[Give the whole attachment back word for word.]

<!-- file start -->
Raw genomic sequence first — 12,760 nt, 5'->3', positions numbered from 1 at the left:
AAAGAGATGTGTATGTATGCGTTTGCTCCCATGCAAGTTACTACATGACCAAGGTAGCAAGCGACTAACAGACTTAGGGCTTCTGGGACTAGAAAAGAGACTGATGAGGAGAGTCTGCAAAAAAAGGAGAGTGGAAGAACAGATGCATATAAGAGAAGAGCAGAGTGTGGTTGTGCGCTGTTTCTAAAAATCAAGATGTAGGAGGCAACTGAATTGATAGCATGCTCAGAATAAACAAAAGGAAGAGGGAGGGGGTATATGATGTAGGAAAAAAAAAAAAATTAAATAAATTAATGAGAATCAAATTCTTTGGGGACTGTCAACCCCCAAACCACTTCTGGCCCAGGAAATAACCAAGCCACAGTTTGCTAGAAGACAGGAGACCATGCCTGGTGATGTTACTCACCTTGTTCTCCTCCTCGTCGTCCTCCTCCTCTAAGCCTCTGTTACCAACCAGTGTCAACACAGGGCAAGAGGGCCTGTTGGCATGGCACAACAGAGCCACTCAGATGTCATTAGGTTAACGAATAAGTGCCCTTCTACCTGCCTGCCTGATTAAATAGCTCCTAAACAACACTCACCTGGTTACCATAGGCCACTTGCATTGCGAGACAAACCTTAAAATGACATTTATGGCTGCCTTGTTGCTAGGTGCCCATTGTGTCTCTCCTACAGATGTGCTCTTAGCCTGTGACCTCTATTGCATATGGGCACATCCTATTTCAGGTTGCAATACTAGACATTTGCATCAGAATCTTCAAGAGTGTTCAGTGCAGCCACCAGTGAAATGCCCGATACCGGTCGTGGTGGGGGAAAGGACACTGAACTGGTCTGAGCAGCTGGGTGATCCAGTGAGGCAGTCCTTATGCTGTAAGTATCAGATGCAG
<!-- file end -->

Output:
Raw genomic sequence first — 12,760 nt, 5'->3', positions numbered from 1 at the left:
AAAGAGATGTGTATGTATGCGTTTGCTCCCATGCAAGTTACTACATGACCAAGGTAGCAAGCGACTAACAGACTTAGGGCTTCTGGGACTAGAAAAGAGACTGATGAGGAGAGTCTGCAAAAAAAGGAGAGTGGAAGAACAGATGCATATAAGAGAAGAGCAGAGTGTGGTTGTGCGCTGTTTCTAAAAATCAAGATGTAGGAGGCAACTGAATTGATAGCATGCTCAGAATAAACAAAAGGAAGAGGGAGGGGGTATATGATGTAGGAAAAAAAAAAAAATTAAATAAATTAATGAGAATCAAATTCTTTGGGGACTGTCAACCCCCAAACCACTTCTGGCCCAGGAAATAACCAAGCCACAGTTTGCTAGAAGACAGGAGACCATGCCTGGTGATGTTACTCACCTTGTTCTCCTCCTCGTCGTCCTCCTCCTCTAAGCCTCTGTTACCAACCAGTGTCAACACAGGGCAAGAGGGCCTGTTGGCATGGCACAACAGAGCCACTCAGATGTCATTAGGTTAACGAATAAGTGCCCTTCTACCTGCCTGCCTGATTAAATAGCTCCTAAACAACACTCACCTGGTTACCATAGGCCACTTGCATTGCGAGACAAACCTTAAAATGACATTTATGGCTGCCTTGTTGCTAGGTGCCCATTGTGTCTCTCCTACAGATGTGCTCTTAGCCTGTGACCTCTATTGCATATGGGCACATCCTATTTCAGGTTGCAATACTAGACATTTGCATCAGAATCTTCAAGAGTGTTCAGTGCAGCCACCAGTGAAATGCCCGATACCGGTCGTGGTGGGGGAAAGGACACTGAACTGGTCTGAGCAGCTGGGTGATCCAGTGAGGCAGTCCTTATGCTGTAAGTATCAGATGCAG